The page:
In 1973, a small group of poets got together in the Princeton, NJ area to share their poetry. From this nucleus of poetry lovers came the long-standing U.S.1 Poets’ Cooperative, publisher of the U.S. 1 Worksheets. Submit up to five poems, single-spaced, but no more than seven pages in total. "We do not regularly publish prose, but will consider short work, not to exceed 1000 words (double-spaced)." Manuscripts are accepted from April 15th through June 30th. Read the complete guidelines here.
SQF: What are the top three things you look for in a submission and why?
NS: We are primarily a poetry journal and we look for focus, developed imagery, and control of craft because we feel these are the components that are most likely to be lacking in poems we receive.
SQF: What common mistakes do you encounter that turn you off to a submission?
NS: There is no distinctive voice, lots of abstractions, lackluster craft with regard to line breaks and use of metaphor, too many adjectives, spelling errors. We are inclined to automatically reject a poem that does not arrive in professional form, i.e. it is typed on both sides of the page, uses weird font, is sent on colored paper doused in perfume, includes a photo of the family pet.
SQF: Do you provide comments when you reject a submission?
NS: We do not provide comments; we are all volunteers and this goes beyond the scope of the time and energy we can commit to the journal. Many of us, however, do freelance editing, so if someone wants to pay for our expertise, we encourage them to ask.
SQF: Will you publish a submission an author posted on a personal blog?
NS: For us, anything that has been published in any medium, even a church newsletter, is considered previously published.
SQF: What do you want authors to know about the submissions you reject and how authors should respond? Along this same idea, do you mind if authors reply with polite questions about the comments they receive?
NS: We receive over 1200 poems for our annual issue. Since we are a cooperative, we have an obligations to our members; however, about 2/3 of the 125+ poems we publish are from outside the cooperative. So a lot of poems are going to get rejected because they are badly written, because we try not to publish a spate of poems about cancer, or snakes, or springtime, or we know the poet’s work and he/she did not submit their best poems. We have found over the years that we tend to publish work by many of the same poets, in and out of the cooperative, because these poets have figured out what we are looking for—well-written, accessible poems (we love eclectic variations) with developed imagery and focus. What would be most useful to authors whose work has been rejected is to purchase the current or back issue of the journal and analyze it, because we have not changed what we are looking for in a poem. This is how we would reply to a request, we do not personalize responses.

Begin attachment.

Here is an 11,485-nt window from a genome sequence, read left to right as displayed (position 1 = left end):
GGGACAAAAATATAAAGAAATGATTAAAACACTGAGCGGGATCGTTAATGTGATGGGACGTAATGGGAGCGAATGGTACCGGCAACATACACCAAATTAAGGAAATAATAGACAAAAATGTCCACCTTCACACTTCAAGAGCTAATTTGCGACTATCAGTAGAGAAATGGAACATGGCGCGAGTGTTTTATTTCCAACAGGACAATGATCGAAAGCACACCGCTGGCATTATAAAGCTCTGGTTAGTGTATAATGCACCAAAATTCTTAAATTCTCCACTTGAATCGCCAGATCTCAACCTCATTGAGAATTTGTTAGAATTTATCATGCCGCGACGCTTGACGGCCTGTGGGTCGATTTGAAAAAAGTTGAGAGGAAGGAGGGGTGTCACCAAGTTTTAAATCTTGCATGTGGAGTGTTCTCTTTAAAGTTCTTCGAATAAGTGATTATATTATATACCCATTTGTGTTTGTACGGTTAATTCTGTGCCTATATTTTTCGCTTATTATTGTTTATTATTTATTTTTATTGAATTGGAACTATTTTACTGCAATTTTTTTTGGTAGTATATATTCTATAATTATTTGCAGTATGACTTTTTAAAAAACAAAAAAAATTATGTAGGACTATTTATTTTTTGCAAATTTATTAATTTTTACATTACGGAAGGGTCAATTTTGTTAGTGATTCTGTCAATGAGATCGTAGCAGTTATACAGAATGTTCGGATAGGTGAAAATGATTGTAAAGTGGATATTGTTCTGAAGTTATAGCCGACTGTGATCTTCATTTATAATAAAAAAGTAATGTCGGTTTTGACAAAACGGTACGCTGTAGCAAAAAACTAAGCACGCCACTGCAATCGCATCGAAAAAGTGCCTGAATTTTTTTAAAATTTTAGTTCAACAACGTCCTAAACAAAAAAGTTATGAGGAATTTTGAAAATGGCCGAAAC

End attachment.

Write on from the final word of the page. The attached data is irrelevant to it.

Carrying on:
SQF: What one question on this topic do you wish I'd asked that I didn't? And how would you answer it?
NS: What do you expect from authors whose work you accept?
We expect to get prompt and courteous replies if we need additional information or there is something in the poem which needs to be corrected or clarified, i.e. we do not make corrections, except for simple punctuation, without contacting the poet. We are not asking for clarification in order to rewrite the poem, just that we’d like to publish the poem, but a line or a word doesn’t seem right. When we ask for an email copy of the poem after we’ve accepted it, we would appreciate the same version as the original; if we get a revision, we’d appreciate it if the poet would not argue with us if we prefer the original or not keep insisting on yet another revision after we’ve already compiled the manuscript. We do contact every poet directly in order to avoid these kinds of problems, but they still happen. We would also appreciate, but don’t require, that a poet think about buying an extra copy, in addition to the free contributor’s copy, because we cannot turn straw into gold and we need to pay bills. We really appreciate it when poets take the time to thank us for accepting their poems and let us know how much they enjoyed the issue. We strive to create a community of poets, not just publish a journal of poems.
Thank you, Nancy. We all appreciate you taking time from your busy schedule to participate in this project.
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